Weekend Reads - Smart Energy Decisions

Commercial, GHG Emissions, Industrial, Solar  -  January 20, 2024

Weekend Reads: How Costly is the Energy Transition, Really?; Taylor Swift Divides Climate Advocates

It's the weekend! Kick back and catch up with these must-read articles from around the web:

What If the Clean Energy Transition Costs Much Less Than We’ve Been Told? (Inside Climate News)  The global transition to clean energy has a cost, but it may be a lot lower than the figures that sometimes get thrown around. The differences are large, amounting to trillions and even tens of trillions of dollars. A new analysis from RMI, the clean energy research and advocacy group, identifies what its authors say is a basic flaw in many of those estimates: They don’t fully take into account the decrease in fossil fuel spending. “This kind of narrative that there’s a massive surge in capital that’s required is simply incorrect,” said Kingsmill Bond.

The Global 100 list: How the world’s most sustainable corporations are driving the green transition (Corporate Knights)  As 2023 came to a close, the World Meteorological Organization declared it to be the hottest year on record. One week later, the Global Carbon Project shared more discouraging news: that despite global pledges to reduce emissions, greenhouse gases from fossil fuels hit a record high again in 2023. As the climate crisis exacts a punishing toll around the globe, we’re also getting better at solving problems. Corporate leaders are flowing a growing share of their revenues into investments that will accelerate the green transition, according to Corporate Knights research.

WEBINAR: ACHIEVING ENERGY EFFICIENCY WITH BUILDING SOFTWARE (EnergyCap)  Volatile energy prices and impending carbon reporting legislation are driving companies to increase spending on energy efficiency and sustainability management solutions. Choosing the right solution is vital to effectively monitoring efficiency and meeting investor-grade emissions standards. Verdantix recently published their Green Quadrant for Energy Management Software. Please join EnergyCAP and Verdantix to get a first-hand overview of the Green Quadrant and explore how an energy and sustainability ERP can support your energy efficiency goals. REGISTER HERE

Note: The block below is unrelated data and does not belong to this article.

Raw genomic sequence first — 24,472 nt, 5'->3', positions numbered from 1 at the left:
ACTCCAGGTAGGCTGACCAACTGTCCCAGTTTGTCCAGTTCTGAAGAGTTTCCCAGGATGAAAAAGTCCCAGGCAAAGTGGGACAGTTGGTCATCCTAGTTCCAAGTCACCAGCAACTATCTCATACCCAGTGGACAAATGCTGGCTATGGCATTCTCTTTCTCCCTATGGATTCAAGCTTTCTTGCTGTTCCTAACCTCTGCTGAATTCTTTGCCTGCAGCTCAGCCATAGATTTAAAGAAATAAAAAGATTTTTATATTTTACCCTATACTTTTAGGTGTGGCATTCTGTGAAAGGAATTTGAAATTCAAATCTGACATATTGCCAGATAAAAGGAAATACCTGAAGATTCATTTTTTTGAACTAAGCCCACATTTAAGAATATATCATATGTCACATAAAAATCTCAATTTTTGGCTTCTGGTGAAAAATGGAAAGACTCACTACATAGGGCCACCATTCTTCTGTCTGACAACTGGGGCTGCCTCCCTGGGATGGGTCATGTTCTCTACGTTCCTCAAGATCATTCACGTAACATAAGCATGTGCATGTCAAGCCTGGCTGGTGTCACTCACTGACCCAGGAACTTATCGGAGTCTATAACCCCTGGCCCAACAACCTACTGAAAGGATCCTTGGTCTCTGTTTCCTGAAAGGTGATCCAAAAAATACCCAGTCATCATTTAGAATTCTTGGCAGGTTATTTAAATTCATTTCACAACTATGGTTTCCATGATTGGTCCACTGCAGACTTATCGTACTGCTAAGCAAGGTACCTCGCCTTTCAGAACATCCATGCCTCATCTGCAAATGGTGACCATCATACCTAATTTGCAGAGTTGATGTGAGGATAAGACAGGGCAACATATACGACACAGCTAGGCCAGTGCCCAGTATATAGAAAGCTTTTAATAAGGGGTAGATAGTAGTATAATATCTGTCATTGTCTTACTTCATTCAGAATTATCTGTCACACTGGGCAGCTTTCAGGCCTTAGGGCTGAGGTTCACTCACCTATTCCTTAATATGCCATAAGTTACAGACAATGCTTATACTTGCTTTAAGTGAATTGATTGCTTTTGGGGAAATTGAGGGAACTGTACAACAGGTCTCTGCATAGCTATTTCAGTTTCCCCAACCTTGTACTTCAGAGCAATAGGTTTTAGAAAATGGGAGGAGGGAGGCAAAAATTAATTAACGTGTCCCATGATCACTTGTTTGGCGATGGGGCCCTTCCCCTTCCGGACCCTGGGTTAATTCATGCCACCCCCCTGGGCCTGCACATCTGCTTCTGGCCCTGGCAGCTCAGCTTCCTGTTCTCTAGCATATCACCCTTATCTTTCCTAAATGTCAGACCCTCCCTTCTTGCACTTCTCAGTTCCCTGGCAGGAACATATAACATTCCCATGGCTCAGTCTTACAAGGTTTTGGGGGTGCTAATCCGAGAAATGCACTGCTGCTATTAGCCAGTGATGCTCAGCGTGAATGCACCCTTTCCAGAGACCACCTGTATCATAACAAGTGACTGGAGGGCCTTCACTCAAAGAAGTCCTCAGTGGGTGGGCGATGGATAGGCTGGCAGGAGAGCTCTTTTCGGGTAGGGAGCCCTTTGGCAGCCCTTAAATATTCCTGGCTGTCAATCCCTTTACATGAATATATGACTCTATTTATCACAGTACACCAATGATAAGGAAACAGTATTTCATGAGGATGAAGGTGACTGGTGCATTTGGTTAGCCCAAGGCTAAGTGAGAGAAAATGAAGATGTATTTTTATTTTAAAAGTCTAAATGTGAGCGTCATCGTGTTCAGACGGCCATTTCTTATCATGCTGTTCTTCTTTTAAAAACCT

We need a lot more transmission. Here’s why it isn’t getting built (Renewable Energy World)  Three decades ago, the grid needed organizing. The Federal Energy Regulatory Commission, or FERC, recommended implementing independent regional operators to manage power markets and facilitate transmission planning. The resulting six entities — California ISO,  SPP, MISO, PJM, New York ISO, and ISO New England — as well as Texas-regulated ERCOT, have largely succeeded in bringing competition to a power industry that was, previously, wholly controlled by utilities. To be sure, the foundation for regional transmission organizations (RTOs) and independent system operators (ISOs) was laid long before the energy transition took hold. 

WEBINAR: 2024 STATE OF CORPORATE SUSTAINABILITY (Atrius)  The Annual State of Corporate Sustainability Report takes a deep dive into understanding the biggest drivers, motivators, and challenges facing professionals dedicated to making our built environment more sustainable. This year is no different; built from the perspective of over 200+ industry professionals, this year’s findings showed that both energy and sustainability professionals have critical roles to play in meeting corporate ESG goals. In this webinar, we’ll review key findings from the report from the perspective of our panelists. REGISTER HERE

OPALCO’s next Community Solar project is in the works (The Journal of the San Juan Islands)  Across a 19-acre plot at Douglas and Bailer Hill roads, Orcas Power & Light Cooperative plans to install their latest community solar project on San Juan Island. The project, which was started before the COVID-19 pandemic and was subsequently delayed by the global health crisis, is currently in its permitting stages. The project is part of Community Solar, OPALCO’s initiative to provide affordable access to clean, alternative power and store local energy for essential services through solar panel arrays and batteries.

Climate Advocates Need To Calm Down About Taylor Swift's Jet (Newsweek)  Last month, Newsweek, the Daily Mail, UNILAD, and others reported that Taylor's trips produced 138 tons of carbon dioxide (CO2) emissions, equivalent to the energy used by 17 houses in one year. These articles built upon a snowballing narrative about the pop sensation's environmental damage, from concerns over the Eras Tour to Taylor being named Yard's biggest celebrity polluter after racking up 8,293.54 tons of CO2 emissions in her jet in 2022. But fixating this intensely on Taylor's jet reinforces a misconception that climate action is always a sacrifice, and that Taylor must choose between the planet or her career and love life.


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